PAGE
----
Schools should strive not to give students homework where possible, Ireland’s president suggested.
In a statement likely to be seized upon by children for years to come, in classrooms far beyond the shores of the Emerald Isle, Michael D. Higgins argued that school should not extend beyond the final bell.
“School time…must end at school,” the president told pupils at a school in County Tipperary this week during a broadcast for RTE.
Children should be able to use their time at home “for other creative things,” Higgens continued.
Reiterating his point, the 81-year-old president added: “To the extent possible, I think [homework] It should happen at school and I think it’s more relaxed than it used to be.”
Pupils at St Kevin’s National School in Littleton asked Mr Higgins for his views on the homework, during a broadcast celebrating the 20th anniversary of RTE’s children’s news programme, with viewers sending their questions to the Chairman.
Asked if he had a message for the children of Ireland, the president, who has been in office since 2011, said: “Stay curious about everything. Make sure you don’t miss out on the joy of getting information.
“And I think that one important thing is friendship, and that no one is left without friendship.”
Suggesting that the children of Ireland place a “great value” on friendship, Higgins lamented that this makes it all the more tragic when there is “abuse of bullying phones”.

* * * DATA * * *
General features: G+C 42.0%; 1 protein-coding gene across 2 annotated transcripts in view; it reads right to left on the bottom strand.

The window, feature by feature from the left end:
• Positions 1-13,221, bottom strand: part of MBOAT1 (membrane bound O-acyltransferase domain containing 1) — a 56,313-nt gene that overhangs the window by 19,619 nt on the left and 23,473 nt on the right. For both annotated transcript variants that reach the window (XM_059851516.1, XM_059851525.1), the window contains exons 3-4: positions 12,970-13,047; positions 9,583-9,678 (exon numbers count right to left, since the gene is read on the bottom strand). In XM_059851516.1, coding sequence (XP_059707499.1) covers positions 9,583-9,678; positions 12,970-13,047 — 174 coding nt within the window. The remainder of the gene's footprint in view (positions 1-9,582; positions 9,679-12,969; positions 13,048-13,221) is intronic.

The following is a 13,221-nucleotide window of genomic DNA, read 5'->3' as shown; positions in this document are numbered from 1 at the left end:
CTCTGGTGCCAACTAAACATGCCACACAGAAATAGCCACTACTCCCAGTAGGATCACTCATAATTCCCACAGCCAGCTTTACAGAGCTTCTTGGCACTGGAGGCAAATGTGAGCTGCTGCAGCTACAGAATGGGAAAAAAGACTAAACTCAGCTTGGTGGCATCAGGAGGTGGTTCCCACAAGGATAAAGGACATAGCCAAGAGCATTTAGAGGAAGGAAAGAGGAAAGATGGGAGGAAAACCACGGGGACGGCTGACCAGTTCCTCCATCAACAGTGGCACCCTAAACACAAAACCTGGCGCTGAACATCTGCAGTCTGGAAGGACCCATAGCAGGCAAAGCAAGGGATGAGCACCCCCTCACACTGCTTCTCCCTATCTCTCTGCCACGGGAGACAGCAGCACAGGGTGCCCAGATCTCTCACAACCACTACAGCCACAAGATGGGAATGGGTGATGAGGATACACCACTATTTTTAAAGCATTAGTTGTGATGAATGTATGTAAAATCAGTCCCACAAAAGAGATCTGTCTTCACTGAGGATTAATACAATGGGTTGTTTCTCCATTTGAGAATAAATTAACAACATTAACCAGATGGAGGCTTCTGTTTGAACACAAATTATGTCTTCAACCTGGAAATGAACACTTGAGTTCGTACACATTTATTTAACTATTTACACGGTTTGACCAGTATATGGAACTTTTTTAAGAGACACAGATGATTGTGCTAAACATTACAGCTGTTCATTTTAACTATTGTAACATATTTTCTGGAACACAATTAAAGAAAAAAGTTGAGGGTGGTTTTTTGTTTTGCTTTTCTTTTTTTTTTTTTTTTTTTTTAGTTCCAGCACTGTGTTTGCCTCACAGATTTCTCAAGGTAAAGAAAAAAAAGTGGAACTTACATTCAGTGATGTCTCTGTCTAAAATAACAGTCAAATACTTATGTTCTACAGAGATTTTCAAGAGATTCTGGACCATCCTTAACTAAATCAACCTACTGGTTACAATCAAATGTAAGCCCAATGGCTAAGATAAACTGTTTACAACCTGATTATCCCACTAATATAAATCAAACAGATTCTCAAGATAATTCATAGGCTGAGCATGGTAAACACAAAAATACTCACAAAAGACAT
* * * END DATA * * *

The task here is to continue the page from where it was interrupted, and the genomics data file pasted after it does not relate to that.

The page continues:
Mr Higgins revealed that, having started school himself at the age of seven, his love of reading soon led him to decide that he wanted to be a teacher, and he attended adult teacher training before spending 25 years at the Lower House of Ireland. of the Dáil Éireann parliament.
It’s not the first time Mr. Higgins has offered his thoughts on raising children. Last year, on his 80th birthday, Mr Higgins suggested that yoga should be taught in schools across Ireland.
The research suggests that Mr Higgins is far from alone in his views on the task, at least in the UK.
A 2018 survey of parents by British education regulator Ofsted found that more than a third did not think homework was useful for primary school children.
Homework is a “big cause of stress” for many families, and for children with special educational needs or disabilities it can be detrimental to their health, Ofsted was told.